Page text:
You could have the Driver Certificate of Professional Competence (CPC) through ‘acquired rights’ if you’re already a professional lorry, bus or coach driver.
This means that because you’ve already been working as a lorry or bus driver, your experience is counted as the same as taking the Driver CPC initial qualification.
You’ll still need to do 35 hours of periodic training every 5 years to keep your Driver CPC.
Who has ‘acquired rights’
You’ll have ‘acquired rights’ if you’re a:
- lorry driver and got your vocational licence (C, C1, C+E and C1+E) before 10 September 2009
- bus or coach driver and got your vocational licence (D, D1, D+E and D1+E) before 10 September 2008 - this includes a restricted vocational licence D(101) issued after 1991 and D1(101) issued before 1997 (though you should by now have completed periodic training)
You’ll need to pass all 4 parts of the Driver CPC initial qualification to be able to drive professionally if you don’t have ‘acquired rights’.
When you need to do periodic training
If you’ve got your Driver CPC by ‘acquired rights’ you must do 35 hours of periodic training by 9 September 2014 if you’re a lorry driver.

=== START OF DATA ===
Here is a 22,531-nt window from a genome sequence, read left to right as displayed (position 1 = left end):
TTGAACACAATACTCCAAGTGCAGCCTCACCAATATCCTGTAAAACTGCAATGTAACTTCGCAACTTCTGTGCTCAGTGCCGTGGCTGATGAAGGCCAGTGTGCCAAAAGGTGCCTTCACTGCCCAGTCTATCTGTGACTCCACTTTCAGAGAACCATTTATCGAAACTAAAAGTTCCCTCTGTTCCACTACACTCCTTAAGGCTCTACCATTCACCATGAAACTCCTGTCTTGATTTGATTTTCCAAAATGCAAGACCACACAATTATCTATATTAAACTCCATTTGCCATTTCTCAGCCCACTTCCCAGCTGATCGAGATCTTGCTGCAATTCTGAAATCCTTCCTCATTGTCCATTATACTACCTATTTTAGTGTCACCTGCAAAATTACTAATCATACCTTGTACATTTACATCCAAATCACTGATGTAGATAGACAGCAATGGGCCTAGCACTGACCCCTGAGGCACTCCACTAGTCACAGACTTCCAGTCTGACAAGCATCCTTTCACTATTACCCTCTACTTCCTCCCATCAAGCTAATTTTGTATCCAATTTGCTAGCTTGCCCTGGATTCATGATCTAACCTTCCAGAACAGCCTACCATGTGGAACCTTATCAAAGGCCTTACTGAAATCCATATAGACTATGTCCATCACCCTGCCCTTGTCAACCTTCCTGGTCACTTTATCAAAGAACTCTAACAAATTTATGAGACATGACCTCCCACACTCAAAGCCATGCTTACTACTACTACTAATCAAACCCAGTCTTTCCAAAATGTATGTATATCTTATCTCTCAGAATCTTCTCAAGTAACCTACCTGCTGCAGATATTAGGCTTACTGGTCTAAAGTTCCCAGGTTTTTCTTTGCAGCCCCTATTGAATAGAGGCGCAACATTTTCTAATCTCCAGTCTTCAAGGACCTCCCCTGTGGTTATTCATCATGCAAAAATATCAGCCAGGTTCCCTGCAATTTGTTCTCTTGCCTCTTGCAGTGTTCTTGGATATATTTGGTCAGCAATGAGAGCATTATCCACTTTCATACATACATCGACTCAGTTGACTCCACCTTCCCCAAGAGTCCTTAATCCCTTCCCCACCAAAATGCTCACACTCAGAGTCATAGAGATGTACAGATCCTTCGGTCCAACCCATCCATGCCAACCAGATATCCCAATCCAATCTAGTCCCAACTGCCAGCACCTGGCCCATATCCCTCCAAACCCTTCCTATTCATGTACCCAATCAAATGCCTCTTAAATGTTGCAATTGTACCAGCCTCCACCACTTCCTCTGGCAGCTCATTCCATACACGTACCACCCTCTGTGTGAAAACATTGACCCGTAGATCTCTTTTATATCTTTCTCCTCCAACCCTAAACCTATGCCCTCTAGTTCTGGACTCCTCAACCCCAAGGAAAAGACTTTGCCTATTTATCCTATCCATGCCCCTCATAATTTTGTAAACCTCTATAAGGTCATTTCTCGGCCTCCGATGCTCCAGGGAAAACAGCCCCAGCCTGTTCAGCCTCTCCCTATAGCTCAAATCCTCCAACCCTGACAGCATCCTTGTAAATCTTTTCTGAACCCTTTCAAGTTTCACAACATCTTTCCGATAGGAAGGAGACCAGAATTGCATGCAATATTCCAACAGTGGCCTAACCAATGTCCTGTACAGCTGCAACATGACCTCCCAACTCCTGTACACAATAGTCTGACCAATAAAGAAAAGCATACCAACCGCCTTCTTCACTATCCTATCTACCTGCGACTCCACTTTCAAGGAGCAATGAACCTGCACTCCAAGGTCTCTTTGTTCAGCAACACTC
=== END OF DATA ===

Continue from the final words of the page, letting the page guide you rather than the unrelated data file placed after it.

If you’re a bus or coach driver, you must have already done your training by 9 September 2013 to keep driving professionally.
Driving a larger vehicle and adding trailer entitlements
Your ‘acquired rights’ don’t allow you to drive a larger vehicle of the same type or drive with a trailer if this isn’t on your vocational licence.
You’ll have to pass the lorry driving ability test to do this.
You’d have to take the lorry driving ability test with a C+E vehicle combination if your vocational licence was only for a category C vehicle.
Driving a different type of vehicle
Your ‘acquired rights’ only counts for the type of vehicle you’d originally got your vocational licence for.
You’d have to get the Driver CPC initial qualification for the other type of vehicle.
You’d have to get the Driver CPC initial qualification for buses and coaches if you only had ‘acquired rights’ for lorries.